(c) A school district that meets the eligibility requirements of paragraph (a) may apply to the State Board of Education at any time to enter into a performance contract to operate an innovation school of technology. The application must, at a minimum:
1. Demonstrate how the school district meets and will continue to meet the requirements of this section;
2. Identify how the school will accomplish the purposes and guiding principles of this section;
3. Identify the statutes or rules from which the district is seeking a waiver for the school;
4. Identify and provide supporting documentation for the purpose and impact of each waiver, how each waiver would enable the school to achieve the purpose and guiding principles of this section, and how the school would not be able to achieve the purpose and guiding principles of this section without each waiver; and
5. Confirm that the school board remains responsible for the operation, control, and supervision of the school in accordance with all applicable laws, rules, and district procedures not waived pursuant to this section or waived pursuant to other applicable law.
(d) The State Board of Education shall approve or deny the application within 90 days or, with the agreement of the school district, at a later date.
(e) The performance contract must address the terms under which the State Board of Education may cancel the contract and, at a minimum, the methods by which:
1. Upon execution of the performance contract, the school district will plan the program during the first year, begin at least partial implementation of the program during the second year, and fully implement the program by the third year. A district may implement the program sooner than specified in this subparagraph if authorized in the performance contract.
2. The school will integrate industry-leading technology into instruction, assessment, and professional development. The school may also restructure the school day or school year in a way that allows it to best accomplish its goals.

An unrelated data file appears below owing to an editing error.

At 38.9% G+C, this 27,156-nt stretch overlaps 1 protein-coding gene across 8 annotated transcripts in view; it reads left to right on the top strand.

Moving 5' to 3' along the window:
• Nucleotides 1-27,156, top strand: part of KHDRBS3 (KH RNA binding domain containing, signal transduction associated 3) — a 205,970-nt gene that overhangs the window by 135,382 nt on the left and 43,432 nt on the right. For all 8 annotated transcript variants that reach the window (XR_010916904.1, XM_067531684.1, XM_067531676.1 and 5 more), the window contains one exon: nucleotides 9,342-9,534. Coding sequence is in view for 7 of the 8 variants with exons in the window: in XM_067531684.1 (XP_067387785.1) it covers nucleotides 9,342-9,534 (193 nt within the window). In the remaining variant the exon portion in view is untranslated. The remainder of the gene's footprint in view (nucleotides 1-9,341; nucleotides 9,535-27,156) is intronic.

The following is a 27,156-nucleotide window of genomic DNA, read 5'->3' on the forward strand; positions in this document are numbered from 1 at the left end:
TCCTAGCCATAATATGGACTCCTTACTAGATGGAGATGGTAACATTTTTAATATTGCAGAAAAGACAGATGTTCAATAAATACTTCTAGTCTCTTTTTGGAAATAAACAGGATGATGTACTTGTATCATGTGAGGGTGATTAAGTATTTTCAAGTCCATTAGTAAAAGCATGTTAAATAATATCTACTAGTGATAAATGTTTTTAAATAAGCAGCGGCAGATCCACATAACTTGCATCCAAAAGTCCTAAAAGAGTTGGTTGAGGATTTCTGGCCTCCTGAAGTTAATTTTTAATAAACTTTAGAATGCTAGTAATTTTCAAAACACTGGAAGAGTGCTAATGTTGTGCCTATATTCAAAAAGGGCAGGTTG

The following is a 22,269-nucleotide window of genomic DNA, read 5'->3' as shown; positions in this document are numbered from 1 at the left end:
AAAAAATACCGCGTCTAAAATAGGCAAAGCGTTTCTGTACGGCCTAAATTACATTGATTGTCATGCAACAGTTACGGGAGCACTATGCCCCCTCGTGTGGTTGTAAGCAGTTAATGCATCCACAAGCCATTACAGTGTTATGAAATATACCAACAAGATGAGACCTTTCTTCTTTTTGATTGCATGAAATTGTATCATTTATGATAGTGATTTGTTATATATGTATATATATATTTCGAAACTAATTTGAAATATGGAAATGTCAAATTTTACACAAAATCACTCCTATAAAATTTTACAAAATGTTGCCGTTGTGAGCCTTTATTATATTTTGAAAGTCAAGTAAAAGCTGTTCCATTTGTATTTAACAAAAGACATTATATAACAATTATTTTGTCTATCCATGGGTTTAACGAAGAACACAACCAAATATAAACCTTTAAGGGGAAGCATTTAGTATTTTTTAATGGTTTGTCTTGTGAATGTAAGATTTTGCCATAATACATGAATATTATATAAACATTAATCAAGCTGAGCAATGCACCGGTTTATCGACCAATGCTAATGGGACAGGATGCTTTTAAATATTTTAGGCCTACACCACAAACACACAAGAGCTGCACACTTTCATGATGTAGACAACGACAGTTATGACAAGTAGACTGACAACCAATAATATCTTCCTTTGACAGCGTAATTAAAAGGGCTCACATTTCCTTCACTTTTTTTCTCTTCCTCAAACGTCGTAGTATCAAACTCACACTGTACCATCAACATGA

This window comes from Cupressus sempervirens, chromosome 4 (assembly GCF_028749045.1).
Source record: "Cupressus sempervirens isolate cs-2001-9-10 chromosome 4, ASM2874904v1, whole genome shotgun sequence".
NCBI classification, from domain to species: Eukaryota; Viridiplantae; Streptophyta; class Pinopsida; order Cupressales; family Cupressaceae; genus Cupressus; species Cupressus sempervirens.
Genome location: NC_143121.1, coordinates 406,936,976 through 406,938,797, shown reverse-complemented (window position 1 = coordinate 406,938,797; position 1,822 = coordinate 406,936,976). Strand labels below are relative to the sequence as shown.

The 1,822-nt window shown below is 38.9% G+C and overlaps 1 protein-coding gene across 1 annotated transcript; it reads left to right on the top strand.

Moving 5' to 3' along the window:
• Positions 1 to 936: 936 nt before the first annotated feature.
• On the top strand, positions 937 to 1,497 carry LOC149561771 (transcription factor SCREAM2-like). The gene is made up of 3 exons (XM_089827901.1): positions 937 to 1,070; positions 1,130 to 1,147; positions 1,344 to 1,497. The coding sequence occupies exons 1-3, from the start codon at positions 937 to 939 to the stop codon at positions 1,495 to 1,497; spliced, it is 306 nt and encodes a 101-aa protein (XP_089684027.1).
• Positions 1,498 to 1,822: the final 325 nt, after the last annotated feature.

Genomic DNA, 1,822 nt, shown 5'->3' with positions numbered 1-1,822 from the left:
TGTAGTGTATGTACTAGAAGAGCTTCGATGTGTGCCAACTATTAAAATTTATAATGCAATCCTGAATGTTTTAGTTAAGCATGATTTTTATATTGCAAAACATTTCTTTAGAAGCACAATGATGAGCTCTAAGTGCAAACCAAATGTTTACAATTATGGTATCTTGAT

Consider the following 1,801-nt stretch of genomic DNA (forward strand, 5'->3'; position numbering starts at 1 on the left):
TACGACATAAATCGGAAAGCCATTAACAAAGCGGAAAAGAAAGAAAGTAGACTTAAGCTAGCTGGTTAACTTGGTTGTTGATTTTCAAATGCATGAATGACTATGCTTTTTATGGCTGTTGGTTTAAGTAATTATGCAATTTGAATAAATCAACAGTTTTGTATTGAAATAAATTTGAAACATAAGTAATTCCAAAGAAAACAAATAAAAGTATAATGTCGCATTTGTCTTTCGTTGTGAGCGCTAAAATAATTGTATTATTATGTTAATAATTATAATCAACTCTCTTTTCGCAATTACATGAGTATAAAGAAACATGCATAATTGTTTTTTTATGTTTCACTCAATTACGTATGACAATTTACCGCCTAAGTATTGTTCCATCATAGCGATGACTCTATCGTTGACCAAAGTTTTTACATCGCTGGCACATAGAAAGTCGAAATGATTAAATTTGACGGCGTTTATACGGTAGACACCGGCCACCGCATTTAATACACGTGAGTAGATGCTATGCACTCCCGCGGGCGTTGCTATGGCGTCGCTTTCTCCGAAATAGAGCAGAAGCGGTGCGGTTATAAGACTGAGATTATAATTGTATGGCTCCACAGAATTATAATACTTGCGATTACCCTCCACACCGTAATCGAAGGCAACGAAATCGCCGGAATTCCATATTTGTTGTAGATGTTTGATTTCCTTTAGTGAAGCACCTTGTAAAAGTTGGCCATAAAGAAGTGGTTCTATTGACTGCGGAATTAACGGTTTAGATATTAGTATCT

3. The school and district will monitor performance progress based on skills that help students succeed in college and careers, including problem solving, research, interpretation, and communication.
4. The school will incorporate industry certifications and similar recognitions into performance expectations.
5. The school and district will comply with this section and the performance contract.
(f) Three or more contiguous school districts may apply to enter into a joint performance contract as a Region of Technology, subject to terms and conditions contained in this section for a single school district.
(g) The State Board of Education shall monitor schools of technology to ensure that the respective school district is in compliance with this section and the performance contract.
(h) The State Board of Education shall adopt rules pursuant to ss. 120.536(1) and 120.54 to implement this section, including, but not limited to, an application, evaluation instrument, and renewal evaluation instrument.
(i) This section does not supersede the provisions of s. 768.28.
(7) REPORTS.—The school district of an innovation school of technology shall submit to the State Board of Education, the President of the Senate, and the Speaker of the House of Representatives an annual report by December 1 of each year which delineates the performance of the innovation school of technology as it relates to the academic performance of students. The annual report shall be submitted in a format prescribed by the Department of Education and must include, but need not be limited to, the following:
(a) Evidence of compliance with this section.
(b) Efforts to close the achievement gap.
(c) Longitudinal performance of students, by grade level and subgroup, in mathematics, reading, writing, science, and any other subject that is included as a part of the statewide assessment program in s. 1008.22.
(d) Longitudinal performance for students who take an Advanced Placement Examination, organized by age, gender, and race, and for students who participate in the National School Lunch Program.
(e) Number and percentage of students who take an Advanced Placement Examination.
(f) Identification and analysis of industry-leading technology used to comply with this section, including, but not limited to, recommendations and lessons learned from such use.
History.—s. 10, ch. 2013-250.